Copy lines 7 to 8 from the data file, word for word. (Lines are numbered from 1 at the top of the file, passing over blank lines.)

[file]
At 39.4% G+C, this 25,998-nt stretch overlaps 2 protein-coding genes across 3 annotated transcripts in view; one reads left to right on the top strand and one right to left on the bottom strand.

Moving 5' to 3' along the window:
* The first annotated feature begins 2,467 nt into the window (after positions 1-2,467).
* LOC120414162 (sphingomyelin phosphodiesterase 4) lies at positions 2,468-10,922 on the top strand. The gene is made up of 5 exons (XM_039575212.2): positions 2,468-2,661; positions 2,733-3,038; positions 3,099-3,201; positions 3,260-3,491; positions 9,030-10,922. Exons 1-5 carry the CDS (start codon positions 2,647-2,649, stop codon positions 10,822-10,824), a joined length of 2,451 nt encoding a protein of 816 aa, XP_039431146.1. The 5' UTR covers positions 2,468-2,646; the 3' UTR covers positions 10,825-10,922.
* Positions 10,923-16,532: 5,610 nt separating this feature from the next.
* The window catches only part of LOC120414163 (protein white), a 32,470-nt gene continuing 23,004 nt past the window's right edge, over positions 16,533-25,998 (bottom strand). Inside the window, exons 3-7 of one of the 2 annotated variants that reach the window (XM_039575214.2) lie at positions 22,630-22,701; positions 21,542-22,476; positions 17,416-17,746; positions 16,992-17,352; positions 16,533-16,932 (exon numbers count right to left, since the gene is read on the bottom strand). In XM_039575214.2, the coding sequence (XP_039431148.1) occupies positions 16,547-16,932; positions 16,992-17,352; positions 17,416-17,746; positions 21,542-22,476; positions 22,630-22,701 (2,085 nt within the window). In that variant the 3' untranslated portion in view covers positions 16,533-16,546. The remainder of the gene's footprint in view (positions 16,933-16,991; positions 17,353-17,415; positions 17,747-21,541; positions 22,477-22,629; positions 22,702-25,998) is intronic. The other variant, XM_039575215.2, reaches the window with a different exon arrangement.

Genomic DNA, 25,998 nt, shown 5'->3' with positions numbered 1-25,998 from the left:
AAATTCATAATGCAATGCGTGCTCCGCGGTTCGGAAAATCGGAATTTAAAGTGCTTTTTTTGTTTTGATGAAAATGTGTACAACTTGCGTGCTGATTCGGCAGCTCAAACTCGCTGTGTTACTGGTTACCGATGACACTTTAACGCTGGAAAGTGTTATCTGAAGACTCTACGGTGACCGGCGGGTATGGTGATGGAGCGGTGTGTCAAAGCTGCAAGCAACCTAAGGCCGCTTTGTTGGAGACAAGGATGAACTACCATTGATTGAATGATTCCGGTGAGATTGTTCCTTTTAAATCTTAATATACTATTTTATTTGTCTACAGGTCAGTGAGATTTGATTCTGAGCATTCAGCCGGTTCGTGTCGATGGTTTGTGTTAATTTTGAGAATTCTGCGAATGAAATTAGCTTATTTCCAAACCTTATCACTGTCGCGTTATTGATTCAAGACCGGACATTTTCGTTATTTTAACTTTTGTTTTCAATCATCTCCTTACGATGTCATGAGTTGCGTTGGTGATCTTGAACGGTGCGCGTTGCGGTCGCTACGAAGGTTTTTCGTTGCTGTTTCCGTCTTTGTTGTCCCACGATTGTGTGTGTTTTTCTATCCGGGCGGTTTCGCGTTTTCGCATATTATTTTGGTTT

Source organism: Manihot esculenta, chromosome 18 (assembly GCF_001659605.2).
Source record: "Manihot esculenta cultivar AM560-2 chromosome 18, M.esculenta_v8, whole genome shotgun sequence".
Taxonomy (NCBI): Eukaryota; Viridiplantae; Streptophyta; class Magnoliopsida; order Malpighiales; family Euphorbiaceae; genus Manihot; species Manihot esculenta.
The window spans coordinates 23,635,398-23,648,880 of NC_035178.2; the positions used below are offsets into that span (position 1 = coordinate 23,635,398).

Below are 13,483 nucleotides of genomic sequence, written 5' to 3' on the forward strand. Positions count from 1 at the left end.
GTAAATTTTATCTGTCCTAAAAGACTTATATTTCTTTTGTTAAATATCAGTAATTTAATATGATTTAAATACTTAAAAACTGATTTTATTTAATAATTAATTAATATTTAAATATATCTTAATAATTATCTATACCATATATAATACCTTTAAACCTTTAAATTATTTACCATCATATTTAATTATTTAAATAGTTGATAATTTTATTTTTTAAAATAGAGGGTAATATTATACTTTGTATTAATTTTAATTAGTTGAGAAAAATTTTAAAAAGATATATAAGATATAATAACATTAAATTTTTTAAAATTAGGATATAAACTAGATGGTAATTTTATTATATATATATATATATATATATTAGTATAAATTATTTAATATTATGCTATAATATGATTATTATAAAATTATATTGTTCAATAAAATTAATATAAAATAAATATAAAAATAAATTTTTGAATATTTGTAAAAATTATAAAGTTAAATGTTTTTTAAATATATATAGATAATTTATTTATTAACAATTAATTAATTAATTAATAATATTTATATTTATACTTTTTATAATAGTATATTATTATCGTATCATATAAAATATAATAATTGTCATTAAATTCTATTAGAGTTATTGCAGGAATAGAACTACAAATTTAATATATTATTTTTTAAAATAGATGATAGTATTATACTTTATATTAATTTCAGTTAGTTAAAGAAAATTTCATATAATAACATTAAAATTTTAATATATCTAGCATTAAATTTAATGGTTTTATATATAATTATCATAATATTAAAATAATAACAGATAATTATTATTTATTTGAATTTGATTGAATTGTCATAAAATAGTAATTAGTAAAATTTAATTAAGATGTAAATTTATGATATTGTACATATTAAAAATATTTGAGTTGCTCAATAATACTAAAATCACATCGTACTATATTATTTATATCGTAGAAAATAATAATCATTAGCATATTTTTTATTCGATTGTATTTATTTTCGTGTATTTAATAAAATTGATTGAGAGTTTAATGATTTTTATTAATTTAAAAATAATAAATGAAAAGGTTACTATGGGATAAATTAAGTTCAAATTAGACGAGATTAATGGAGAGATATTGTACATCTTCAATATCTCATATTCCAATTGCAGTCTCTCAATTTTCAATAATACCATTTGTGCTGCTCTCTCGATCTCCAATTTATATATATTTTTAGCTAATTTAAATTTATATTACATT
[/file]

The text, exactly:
Genomic DNA, 25,998 nt, shown 5'->3' with positions numbered 1-25,998 from the left:
AAATTCATAATGCAATGCGTGCTCCGCGGTTCGGAAAATCGGAATTTAAAGTGCTTTTTTTGTTTTGATGAAAATGTGTACAACTTGCGTGCTGATTCGGCAGCTCAAACTCGCTGTGTTACTGGTTACCGATGACACTTTAACGCTGGAAAGTGTTATCTGAAGACTCTACGGTGACCGGCGGGTATGGTGATGGAGCGGTGTGTCAAAGCTGCAAGCAACCTAAGGCCGCTTTGTTGGAGACAAGGATGAACTACCATTGATTGAATGATTCCGGTGAGATTGTTCCTTTTAAATCTTAATATACTATTTTATTTGTCTACAGGTCAGTGAGATTTGATTCTGAGCATTCAGCCGGTTCGTGTCGATGGTTTGTGTTAATTTTGAGAATTCTGCGAATGAAATTAGCTTATTTCCAAACCTTATCACTGTCGCGTTATTGATTCAAGACCGGACATTTTCGTTATTTTAACTTTTGTTTTCAATCATCTCCTTACGATGTCATGAGTTGCGTTGGTGATCTTGAACGGTGCGCGTTGCGGTCGCTACGAAGGTTTTTCGTTGCTGTTTCCGTCTTTGTTGTCCCACGATTGTGTGTGTTTTTCTATCCGGGCGGTTTCGCGTTTTCGCATATTATTTTGGTTT